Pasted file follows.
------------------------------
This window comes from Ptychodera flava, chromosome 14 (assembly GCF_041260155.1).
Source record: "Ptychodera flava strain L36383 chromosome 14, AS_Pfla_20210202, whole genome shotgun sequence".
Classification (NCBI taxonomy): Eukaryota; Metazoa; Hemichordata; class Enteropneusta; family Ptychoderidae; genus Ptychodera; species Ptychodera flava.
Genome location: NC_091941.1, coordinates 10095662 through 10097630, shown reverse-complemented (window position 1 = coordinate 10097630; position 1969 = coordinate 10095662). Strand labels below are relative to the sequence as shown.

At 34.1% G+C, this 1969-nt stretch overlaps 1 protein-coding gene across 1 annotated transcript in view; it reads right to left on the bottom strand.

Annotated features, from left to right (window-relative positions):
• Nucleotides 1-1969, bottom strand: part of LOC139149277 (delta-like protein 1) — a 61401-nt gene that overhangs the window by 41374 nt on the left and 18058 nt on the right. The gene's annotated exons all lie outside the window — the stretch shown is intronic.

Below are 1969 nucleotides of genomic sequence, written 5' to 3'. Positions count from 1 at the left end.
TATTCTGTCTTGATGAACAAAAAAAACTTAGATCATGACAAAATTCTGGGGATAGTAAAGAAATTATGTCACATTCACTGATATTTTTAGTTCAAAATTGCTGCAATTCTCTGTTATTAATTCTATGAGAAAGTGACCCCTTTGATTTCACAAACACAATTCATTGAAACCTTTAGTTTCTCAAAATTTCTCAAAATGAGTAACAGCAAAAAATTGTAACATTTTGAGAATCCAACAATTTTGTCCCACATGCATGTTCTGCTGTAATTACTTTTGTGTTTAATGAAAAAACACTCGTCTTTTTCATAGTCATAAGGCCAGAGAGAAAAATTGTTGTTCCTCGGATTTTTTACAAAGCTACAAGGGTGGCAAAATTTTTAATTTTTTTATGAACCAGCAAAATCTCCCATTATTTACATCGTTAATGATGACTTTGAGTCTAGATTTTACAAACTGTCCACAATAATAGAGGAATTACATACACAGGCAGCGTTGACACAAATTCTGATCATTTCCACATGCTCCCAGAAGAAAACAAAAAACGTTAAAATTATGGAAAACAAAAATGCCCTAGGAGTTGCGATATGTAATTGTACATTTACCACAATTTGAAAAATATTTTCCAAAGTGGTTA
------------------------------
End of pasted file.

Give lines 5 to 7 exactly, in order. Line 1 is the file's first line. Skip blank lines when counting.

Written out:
At 34.1% G+C, this 1969-nt stretch overlaps 1 protein-coding gene across 1 annotated transcript in view; it reads right to left on the bottom strand.

Annotated features, from left to right (window-relative positions):
• Nucleotides 1-1969, bottom strand: part of LOC139149277 (delta-like protein 1) — a 61401-nt gene that overhangs the window by 41374 nt on the left and 18058 nt on the right. The gene's annotated exons all lie outside the window — the stretch shown is intronic.